12 LEG 1 (2006)

handle is hein.journals/legthory12 and id is 1 raw text is: 

Legal Theory, 12 (2006), 1-17. Printed in the United States ofAmerica
Published by Cambridge University Press 0361-6843/06 $12.00 +00



Charles   W.  Collier*
University   of Florida

What does speech mean in constitutional First Amendment law and in ordinary lan-
guage and the philosophy of language? Under what circumstances does intentional
action count as speech? Can communication be unintentional? And what follows (in
law) from the fact that almost any action can be made expressive?
  This essay addresses these and related questions.

The  perplexities of speech and commuimcation  are on vivid display in a re-
cent article by SusanJ. Brison entitled Speech and Other Acts.' Brison stipulates
at the outset that all speech is conduct, involving an agent, and all conduct,
being intentional action, is expressive (of the motivating intention).2 That
is an admirably broad, abstract proposition, one that might possibly serve as
the basis for a philosophical theory of speech (though, as suggested below,
I have my doubts); but legal principles are usually developed through the
refinement  of narrow, case-specific doctrines. While speech in the constitu-
tional sense is a term of art, to be defined more precisely in the crucible
of judicial reasoning, any usage that simply equates speech with conduct
ignores crucial legal distinctions.
  There  is, of course, a rather elementary sense in which one  might be
tempted  to proclaim  that all speech is conduct-the  sense, namely, in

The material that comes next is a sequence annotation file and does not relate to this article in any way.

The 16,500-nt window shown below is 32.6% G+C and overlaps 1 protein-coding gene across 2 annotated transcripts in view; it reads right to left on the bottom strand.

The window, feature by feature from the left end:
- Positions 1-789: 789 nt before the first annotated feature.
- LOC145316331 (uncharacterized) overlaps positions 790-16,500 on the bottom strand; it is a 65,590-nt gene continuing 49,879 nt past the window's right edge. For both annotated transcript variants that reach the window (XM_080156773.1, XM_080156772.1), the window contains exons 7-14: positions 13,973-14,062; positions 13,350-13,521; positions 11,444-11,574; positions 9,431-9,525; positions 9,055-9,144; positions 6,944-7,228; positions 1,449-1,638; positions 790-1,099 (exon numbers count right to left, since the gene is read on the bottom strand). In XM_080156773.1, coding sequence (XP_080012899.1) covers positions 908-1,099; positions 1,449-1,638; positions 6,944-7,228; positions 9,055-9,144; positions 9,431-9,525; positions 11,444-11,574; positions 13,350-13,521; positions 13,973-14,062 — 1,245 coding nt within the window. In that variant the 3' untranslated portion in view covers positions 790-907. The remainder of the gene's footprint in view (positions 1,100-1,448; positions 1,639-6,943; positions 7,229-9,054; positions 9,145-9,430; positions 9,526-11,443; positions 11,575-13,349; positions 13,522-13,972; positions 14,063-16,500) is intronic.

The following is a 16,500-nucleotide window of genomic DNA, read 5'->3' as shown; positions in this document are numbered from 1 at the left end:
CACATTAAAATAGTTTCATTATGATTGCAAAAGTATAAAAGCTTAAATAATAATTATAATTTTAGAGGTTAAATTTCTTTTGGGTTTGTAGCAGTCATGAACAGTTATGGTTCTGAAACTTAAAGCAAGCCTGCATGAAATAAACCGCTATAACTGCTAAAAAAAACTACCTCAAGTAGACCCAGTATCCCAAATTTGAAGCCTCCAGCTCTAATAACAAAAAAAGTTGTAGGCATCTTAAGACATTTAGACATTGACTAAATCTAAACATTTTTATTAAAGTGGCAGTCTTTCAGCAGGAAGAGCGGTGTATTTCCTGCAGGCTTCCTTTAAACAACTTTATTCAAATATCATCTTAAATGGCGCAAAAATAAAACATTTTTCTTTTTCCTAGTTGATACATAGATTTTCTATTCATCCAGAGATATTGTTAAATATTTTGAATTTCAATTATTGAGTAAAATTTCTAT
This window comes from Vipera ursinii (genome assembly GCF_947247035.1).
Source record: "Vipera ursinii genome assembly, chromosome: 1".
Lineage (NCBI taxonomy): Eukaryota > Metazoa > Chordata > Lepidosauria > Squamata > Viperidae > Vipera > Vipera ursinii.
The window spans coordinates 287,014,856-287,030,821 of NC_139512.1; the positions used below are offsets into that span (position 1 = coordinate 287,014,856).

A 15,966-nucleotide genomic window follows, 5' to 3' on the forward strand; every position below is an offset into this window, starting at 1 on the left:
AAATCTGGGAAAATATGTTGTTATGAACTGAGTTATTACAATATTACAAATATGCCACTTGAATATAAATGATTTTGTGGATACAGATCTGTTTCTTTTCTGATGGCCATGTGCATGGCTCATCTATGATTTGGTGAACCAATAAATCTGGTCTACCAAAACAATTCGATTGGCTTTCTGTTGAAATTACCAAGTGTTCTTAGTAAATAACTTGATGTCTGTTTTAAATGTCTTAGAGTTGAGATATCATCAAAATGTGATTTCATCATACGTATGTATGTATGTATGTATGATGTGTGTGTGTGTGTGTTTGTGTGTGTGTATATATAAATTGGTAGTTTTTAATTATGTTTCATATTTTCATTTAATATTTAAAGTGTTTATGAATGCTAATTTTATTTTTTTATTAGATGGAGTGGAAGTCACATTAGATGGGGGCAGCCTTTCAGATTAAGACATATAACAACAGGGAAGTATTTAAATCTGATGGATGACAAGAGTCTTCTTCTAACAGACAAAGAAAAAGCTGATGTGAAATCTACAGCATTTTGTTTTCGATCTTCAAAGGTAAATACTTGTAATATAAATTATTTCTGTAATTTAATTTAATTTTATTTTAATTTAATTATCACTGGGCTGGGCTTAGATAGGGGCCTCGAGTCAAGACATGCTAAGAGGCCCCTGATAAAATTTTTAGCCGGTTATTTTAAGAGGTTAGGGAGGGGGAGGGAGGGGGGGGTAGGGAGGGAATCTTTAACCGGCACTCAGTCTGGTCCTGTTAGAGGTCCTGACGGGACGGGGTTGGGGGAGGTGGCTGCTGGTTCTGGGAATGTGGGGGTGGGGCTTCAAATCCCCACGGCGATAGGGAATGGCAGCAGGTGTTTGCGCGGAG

which  speech  requires and presupposes  some   conduct, such  as moving
one's lips and vocal chords, making marks on  paper, and so on. But if all
conduct  is expressive, then my dog is expressing herselfwhenever she barks
or even when  she chases a squirrel. G.E.M. Anscombe had  the best answer
to that: brutes ... can have [intentions], though ... a cat's movements in

  *I thank Robert D'Anico, Tom Morawetz, and Fred Schauer for helpful comments, sugges-
tions, and criticisms. The University of Florida College of Law supported much of my research
and writing on this project with a summer research appointment.
  1. Susan J. Brison, Speech and Other Acts: A Reply to Charles W Collier Hate Speech and the
Mind-Body Problem: A Critique of Postmodern Censorship Theory, 10 LEGAL THEORY 261 (2004); see
also Charles W. Collier, Hate Speech and the Mind-Body Problem: A Critique of Postmodern Censorship
Theory, 7 LEGAL THEORY 203 (2001).
  2. Susan J. Brison, Speech, Harm, and the Mind-Body Problem in First AmendmentJurisprudence,
4 LEGAL THEORY 39, 61 (1998).


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